Bank bets on a quiet holiday deepened August rout
LONDON Aug 24 (Reuters) - Forget short-selling. The villain of the piece in this summer's market slide is called a variance swap -- effectively a bet on a quiet holiday period.
The theory goes that banks helped exacerbate painful slumps in shares prices -- including their own -- because their derivative trading desks were forced to unwind massive bets that August would be a quiet month.
"It would be hard to say that it was the overwhelming reason for the fall, but it was certainly a contributing factor," said Shalin Bhagwan, at Legal and General Investment Management, Britain's biggest manager of pension fund assets.
"No doubt when you have those kinds of positions in the market, they do tend to exacerbate and exaggerate movements one way or the other," he said.
European shares have lost 14 percent so far this month, and bank shares were even harder hit, shedding a fifth. The STOXX Europe 600 Banking Index fell 7 percent on Aug. 10 alone, and another 7 percent on Aug. 18.
Many fund managers say a sudden early-August spike in a widely used gauge of how volatile markets are expected to be -- the Chicago Board Options Exchange Market Volatility Index was the start of the trouble.
The jump caught out investment banks and a group of hedge funds who were betting that this fear gauge would stay at moderate levels, forcing them to reposition and take a negative view, and pushing equity markets down further in the process.
Trading desks can be vulnerable to a sudden market move if they have written options that give investors the right to buy or sell shares at a pre-agreed price -- effectively an insurance against market swings which they find themselves paying out on.
They can also be caught out by their own direct speculation that markets will remain quiet. This is done using variance swaps -- derivatives that bet on the volatility of an asset such as a stock index.
In the past, these have been an astonishingly profitable play, because asset price volatility in the main turns out to be far lower than feared.
"In the period from January 1990 to December 2009, trading a variance swap would have yielded an average return of 26 percent per month," said Andrea Vedolin, a lecturer at the London School of Economics and an expert on derivatives.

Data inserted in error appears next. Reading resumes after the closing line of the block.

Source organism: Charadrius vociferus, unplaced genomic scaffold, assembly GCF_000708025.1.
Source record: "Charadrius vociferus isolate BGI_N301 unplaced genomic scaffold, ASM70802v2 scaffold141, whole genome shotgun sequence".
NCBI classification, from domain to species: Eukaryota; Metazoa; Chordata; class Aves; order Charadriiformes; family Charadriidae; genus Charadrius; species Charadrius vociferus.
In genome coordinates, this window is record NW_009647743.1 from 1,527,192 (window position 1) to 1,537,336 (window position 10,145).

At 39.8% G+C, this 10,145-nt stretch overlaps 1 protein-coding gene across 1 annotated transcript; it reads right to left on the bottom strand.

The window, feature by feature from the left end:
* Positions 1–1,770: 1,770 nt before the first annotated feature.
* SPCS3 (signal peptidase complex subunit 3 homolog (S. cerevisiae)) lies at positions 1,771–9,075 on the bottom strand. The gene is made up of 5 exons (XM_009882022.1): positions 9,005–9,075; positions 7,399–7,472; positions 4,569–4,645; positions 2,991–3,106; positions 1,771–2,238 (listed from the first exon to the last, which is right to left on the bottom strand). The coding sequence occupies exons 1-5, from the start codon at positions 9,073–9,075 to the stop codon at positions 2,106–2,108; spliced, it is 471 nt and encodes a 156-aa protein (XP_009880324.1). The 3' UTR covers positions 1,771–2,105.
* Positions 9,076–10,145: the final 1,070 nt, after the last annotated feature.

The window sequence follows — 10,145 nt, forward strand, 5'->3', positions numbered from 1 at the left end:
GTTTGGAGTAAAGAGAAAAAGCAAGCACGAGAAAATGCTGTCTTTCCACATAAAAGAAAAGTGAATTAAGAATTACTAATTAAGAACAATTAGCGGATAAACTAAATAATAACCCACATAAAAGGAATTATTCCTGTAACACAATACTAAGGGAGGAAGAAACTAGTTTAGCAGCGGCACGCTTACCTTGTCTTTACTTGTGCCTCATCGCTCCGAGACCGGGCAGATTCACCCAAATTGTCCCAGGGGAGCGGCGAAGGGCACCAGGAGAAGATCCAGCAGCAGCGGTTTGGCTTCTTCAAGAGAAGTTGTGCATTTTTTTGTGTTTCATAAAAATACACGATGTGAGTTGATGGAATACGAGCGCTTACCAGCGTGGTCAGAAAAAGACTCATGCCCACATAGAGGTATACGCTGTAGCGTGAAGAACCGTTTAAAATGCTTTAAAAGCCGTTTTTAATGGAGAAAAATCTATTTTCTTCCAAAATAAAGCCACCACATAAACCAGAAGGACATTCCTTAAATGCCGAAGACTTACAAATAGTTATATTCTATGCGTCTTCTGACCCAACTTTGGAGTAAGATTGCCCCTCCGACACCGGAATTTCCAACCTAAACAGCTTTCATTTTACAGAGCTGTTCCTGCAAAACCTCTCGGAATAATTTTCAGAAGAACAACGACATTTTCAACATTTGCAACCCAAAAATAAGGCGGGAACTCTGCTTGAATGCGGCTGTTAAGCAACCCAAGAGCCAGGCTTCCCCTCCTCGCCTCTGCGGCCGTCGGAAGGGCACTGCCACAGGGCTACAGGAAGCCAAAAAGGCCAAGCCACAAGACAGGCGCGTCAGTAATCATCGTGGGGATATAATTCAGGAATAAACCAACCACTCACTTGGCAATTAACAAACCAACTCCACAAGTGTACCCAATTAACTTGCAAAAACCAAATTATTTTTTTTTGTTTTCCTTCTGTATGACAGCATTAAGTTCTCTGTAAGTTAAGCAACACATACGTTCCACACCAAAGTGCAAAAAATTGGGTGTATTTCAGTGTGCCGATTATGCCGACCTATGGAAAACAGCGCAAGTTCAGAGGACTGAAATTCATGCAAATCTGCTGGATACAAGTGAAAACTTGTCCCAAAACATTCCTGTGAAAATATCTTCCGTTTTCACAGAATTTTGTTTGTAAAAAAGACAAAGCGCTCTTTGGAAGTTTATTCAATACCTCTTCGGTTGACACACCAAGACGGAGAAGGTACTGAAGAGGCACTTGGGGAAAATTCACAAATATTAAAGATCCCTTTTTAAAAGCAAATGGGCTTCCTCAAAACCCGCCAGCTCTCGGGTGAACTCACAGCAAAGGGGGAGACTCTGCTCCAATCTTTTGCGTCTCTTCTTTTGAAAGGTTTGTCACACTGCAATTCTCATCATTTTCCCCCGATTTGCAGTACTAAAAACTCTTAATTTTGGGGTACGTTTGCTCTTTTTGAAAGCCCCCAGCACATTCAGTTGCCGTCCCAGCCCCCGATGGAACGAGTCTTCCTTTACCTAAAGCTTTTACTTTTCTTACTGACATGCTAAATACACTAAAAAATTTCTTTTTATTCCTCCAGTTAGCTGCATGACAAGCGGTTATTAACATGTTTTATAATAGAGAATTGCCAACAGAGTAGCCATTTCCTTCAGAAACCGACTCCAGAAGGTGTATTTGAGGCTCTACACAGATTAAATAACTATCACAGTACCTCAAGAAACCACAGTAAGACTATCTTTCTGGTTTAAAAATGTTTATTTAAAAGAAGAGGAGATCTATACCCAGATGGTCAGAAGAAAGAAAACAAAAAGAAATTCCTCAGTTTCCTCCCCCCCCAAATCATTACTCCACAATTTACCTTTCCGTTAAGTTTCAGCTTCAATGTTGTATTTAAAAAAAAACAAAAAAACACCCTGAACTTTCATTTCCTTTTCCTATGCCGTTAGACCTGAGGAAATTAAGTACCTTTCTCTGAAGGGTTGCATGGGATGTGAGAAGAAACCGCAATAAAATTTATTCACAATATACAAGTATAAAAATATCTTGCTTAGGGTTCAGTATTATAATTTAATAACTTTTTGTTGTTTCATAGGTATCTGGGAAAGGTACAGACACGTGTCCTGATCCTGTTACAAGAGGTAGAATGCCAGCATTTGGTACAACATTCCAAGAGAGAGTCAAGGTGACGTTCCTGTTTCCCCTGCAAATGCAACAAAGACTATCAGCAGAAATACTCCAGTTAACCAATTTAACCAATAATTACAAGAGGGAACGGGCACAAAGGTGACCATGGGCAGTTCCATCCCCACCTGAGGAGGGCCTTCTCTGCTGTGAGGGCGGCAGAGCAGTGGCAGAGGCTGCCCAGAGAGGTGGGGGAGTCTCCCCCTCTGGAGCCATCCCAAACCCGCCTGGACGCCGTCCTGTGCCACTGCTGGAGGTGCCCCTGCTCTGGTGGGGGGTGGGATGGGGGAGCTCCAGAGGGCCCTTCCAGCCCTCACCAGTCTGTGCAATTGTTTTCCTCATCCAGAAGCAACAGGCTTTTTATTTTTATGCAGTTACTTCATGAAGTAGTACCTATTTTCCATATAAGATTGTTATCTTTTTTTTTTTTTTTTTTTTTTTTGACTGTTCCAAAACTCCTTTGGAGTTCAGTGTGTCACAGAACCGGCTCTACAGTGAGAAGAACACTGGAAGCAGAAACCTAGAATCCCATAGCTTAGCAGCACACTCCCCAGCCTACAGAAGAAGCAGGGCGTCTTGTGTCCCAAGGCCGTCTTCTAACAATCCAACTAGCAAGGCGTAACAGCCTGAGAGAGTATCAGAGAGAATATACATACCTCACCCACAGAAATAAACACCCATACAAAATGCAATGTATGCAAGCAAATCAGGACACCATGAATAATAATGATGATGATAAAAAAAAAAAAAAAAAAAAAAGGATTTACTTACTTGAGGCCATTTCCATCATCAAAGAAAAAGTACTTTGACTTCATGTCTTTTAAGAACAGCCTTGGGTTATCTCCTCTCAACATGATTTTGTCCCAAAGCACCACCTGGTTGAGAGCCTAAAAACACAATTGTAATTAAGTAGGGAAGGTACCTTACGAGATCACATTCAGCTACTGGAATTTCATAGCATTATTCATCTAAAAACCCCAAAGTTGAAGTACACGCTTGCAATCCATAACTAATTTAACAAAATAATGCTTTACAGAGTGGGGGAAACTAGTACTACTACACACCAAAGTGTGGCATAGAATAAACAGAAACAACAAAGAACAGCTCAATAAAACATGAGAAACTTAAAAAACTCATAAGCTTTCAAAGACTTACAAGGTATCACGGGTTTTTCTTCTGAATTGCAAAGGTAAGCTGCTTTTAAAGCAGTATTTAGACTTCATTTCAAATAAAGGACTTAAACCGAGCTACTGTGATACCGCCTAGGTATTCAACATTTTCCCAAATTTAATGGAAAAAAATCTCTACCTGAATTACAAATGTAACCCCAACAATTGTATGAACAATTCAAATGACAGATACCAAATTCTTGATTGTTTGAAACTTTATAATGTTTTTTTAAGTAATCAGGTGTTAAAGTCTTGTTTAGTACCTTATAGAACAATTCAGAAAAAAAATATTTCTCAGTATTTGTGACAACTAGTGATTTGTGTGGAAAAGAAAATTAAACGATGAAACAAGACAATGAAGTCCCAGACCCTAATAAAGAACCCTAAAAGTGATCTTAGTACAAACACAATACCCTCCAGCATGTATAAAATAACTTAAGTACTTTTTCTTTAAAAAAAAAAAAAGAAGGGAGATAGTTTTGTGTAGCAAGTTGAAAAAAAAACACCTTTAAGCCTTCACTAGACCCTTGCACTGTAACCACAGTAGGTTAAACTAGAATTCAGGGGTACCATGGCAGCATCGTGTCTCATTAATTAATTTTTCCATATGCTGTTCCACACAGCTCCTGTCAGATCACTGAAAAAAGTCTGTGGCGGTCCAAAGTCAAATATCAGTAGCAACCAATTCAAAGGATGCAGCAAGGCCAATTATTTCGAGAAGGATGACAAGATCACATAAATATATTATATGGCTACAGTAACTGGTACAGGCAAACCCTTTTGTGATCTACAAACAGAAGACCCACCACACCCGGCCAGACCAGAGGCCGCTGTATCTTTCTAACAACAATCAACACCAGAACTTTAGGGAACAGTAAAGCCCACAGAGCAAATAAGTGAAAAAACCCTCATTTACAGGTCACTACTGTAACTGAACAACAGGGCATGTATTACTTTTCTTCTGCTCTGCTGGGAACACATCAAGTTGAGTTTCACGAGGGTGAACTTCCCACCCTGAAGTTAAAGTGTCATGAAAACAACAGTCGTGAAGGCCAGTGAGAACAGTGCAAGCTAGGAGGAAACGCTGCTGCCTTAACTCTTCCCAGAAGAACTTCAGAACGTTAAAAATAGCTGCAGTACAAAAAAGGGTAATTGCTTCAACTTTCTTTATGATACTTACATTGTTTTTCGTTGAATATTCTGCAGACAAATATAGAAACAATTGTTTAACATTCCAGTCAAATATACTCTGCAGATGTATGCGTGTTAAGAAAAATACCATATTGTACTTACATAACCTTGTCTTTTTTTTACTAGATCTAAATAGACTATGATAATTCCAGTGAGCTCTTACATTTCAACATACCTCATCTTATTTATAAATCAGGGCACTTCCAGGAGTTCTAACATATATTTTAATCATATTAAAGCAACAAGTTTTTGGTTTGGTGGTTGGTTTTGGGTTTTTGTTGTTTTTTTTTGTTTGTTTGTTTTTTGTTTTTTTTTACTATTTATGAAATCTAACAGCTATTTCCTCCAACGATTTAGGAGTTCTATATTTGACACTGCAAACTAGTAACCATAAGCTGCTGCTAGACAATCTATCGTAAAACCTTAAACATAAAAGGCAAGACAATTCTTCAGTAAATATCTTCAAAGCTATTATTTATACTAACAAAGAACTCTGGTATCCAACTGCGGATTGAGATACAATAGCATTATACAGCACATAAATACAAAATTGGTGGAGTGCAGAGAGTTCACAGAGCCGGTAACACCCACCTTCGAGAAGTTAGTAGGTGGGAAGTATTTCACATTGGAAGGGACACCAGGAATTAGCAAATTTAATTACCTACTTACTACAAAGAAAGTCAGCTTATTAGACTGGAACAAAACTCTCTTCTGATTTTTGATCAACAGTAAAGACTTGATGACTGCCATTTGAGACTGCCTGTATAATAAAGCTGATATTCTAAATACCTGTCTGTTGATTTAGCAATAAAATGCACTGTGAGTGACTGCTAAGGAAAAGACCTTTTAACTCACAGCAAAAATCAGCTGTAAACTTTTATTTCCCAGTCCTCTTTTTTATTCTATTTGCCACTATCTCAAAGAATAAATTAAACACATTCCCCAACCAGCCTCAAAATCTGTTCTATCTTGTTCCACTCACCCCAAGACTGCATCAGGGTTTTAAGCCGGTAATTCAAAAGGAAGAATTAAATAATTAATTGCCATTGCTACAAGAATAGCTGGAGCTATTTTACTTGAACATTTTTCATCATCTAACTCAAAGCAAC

That compares to a monthly 0.4 percent gain in the S&P500 share index in the same period, she said.
But when the betting on a quiet period is heavy and fear creeps back in, trouble looms.
Exactly that happened around the start of this month, when the VIX hit its highest level since the collapse of Lehman Brothers. Political haggling about U.S. debt levels and concerns over global growth hurt markets were the triggers.
"During the past couple of weeks, I am speculating, the market for variance swaps dried up completely," said Vedolin.
When that happens, the only way for a bank to limit its losses is to replicate the swaps in the options market, Vedolin said. That exposes traders to the underlying asset, forcing them to dump futures when the market continues to fall.
"This fear factor and the necessity to cover in essence shorts (in volatility) would have led to selling of S&P futures which in turn spikes volatility and feeds back into the loop," said Sanjay Joshi at investment manager London & Capital.
"The situation was most likely complicated by a feeding frenzy where high frequency traders began to behave in a herd instinct," he said. "Additionally, real money investors ... were probably forced into some form of hedging."
Stock options are traded in huge volumes. Last year, the total volume was $130 trillion, according to the World Federation of Exchanges. Just $6.7 trillion of that was in single stock options, the rest in options in indices.
Regardless of how much impact variance swaps have had this summer, the evidence that short-selling is not the real villain looks increasingly compelling.
Europe's markets watchdog was quick to slam the practice -- borrowing of shares to sell them and later scoop them up at a lower price, on the basis that it exaggerates a market fall.
Short-selling is a common way for hedge funds to bet on falling share prices, and Europe's newly established financial market regulator, the European Securities and Markets Authority (ESMA) called the practice "clearly abusive" when used in combination with spreading false market rumours.
But the percentage of shares out on loan -- a reliable indicator for short-selling activity -- stayed modest for even the hardest-hit bank stocks, data have shown.
And shares continued to slide after France, Italy, Spain and Belgium banned short-selling financial stocks on Aug. 12.
Variance swaps are traded over-the-counter only -- meaning they are not listed instruments traded on an exchange -- and there are no numbers for their volumes, or on who the biggest participants in the markets are.
Among banks, Goldman Sachs , JP Morgan and Morgan Stanley are among the biggest players in the options market. All three declined to comment.
(Additional reporting by Luke Jeffs; Editing by Andrew Callus)
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